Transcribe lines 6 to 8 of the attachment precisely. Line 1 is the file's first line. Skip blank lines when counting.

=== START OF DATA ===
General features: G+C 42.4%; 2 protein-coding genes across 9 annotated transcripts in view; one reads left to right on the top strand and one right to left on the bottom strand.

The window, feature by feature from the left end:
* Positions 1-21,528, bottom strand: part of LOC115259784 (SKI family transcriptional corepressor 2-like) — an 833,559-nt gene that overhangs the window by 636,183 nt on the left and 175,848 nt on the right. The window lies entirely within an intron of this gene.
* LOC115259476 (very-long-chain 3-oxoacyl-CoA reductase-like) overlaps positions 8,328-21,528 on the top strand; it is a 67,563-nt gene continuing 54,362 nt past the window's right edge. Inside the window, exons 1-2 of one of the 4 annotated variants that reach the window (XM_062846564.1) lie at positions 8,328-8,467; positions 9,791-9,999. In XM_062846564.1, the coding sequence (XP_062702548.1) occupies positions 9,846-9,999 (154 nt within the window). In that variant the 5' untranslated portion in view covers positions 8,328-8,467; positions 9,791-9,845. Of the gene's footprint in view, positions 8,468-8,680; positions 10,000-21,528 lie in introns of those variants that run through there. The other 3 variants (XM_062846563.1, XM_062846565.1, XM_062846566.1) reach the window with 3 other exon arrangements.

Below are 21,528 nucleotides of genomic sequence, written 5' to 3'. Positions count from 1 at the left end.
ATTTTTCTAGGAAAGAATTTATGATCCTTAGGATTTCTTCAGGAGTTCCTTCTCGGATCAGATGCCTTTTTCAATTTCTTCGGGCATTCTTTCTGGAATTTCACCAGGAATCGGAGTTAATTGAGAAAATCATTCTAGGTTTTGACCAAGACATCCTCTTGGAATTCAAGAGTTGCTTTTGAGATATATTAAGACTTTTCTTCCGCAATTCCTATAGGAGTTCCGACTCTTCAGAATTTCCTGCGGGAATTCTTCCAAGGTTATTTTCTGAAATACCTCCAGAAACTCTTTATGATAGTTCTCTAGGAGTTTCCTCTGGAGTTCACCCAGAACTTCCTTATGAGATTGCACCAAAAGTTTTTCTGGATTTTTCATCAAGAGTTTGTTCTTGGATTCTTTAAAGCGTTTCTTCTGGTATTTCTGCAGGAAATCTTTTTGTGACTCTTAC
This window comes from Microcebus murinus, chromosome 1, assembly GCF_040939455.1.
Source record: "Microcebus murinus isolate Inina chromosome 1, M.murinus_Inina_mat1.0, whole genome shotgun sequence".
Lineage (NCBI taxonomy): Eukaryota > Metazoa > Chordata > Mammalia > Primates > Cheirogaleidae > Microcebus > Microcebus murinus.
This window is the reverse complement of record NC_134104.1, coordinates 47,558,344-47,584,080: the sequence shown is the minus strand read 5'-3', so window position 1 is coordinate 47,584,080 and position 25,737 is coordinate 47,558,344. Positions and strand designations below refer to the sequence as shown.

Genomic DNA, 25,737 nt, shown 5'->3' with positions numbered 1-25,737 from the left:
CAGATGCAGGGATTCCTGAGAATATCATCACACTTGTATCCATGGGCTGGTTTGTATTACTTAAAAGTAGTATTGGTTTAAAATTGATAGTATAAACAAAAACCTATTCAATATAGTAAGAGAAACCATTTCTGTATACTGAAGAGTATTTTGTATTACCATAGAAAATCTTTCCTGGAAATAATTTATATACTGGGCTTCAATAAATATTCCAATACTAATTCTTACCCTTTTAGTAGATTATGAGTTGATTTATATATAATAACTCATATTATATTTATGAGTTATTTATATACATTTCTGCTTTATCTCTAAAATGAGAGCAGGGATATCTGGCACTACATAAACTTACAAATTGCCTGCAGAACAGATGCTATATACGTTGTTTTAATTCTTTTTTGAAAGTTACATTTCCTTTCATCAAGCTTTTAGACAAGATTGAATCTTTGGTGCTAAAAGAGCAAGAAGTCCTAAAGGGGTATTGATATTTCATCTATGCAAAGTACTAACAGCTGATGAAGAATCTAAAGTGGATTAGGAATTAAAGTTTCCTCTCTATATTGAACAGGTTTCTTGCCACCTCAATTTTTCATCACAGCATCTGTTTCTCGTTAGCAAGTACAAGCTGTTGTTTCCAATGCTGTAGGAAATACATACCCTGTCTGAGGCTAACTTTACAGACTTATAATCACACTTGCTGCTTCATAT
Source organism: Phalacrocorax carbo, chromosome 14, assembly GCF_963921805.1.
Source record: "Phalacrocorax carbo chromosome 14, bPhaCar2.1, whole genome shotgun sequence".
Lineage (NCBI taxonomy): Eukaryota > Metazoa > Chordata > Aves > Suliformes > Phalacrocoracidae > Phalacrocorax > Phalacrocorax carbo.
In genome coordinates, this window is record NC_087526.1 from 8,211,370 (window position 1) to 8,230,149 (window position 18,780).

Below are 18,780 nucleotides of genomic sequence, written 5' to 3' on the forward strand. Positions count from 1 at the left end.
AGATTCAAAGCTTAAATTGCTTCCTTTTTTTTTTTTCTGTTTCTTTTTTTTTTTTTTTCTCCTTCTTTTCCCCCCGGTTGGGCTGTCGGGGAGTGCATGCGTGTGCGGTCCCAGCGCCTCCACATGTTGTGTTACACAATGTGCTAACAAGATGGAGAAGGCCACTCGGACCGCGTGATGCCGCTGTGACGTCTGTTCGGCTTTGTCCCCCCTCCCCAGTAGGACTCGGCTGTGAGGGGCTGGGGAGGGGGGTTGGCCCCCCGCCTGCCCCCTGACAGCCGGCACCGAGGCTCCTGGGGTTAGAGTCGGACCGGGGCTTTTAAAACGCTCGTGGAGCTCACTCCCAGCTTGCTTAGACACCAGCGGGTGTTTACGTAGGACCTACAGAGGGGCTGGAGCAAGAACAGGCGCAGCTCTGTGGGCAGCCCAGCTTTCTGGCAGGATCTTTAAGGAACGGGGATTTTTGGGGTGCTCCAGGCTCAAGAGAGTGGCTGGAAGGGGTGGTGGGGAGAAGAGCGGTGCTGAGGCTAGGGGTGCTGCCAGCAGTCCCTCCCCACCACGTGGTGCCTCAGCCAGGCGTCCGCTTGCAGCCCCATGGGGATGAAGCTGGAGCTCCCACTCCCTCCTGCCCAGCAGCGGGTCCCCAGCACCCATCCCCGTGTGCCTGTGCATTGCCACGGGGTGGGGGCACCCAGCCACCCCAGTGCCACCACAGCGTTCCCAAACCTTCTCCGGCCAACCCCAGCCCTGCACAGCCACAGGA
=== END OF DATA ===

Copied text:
ATTTTTCTAGGAAAGAATTTATGATCCTTAGGATTTCTTCAGGAGTTCCTTCTCGGATCAGATGCCTTTTTCAATTTCTTCGGGCATTCTTTCTGGAATTTCACCAGGAATCGGAGTTAATTGAGAAAATCATTCTAGGTTTTGACCAAGACATCCTCTTGGAATTCAAGAGTTGCTTTTGAGATATATTAAGACTTTTCTTCCGCAATTCCTATAGGAGTTCCGACTCTTCAGAATTTCCTGCGGGAATTCTTCCAAGGTTATTTTCTGAAATACCTCCAGAAACTCTTTATGATAGTTCTCTAGGAGTTTCCTCTGGAGTTCACCCAGAACTTCCTTATGAGATTGCACCAAAAGTTTTTCTGGATTTTTCATCAAGAGTTTGTTCTTGGATTCTTTAAAGCGTTTCTTCTGGTATTTCTGCAGGAAATCTTTTTGTGACTCTTAC
This window comes from Microcebus murinus, chromosome 1, assembly GCF_040939455.1.
Source record: "Microcebus murinus isolate Inina chromosome 1, M.murinus_Inina_mat1.0, whole genome shotgun sequence".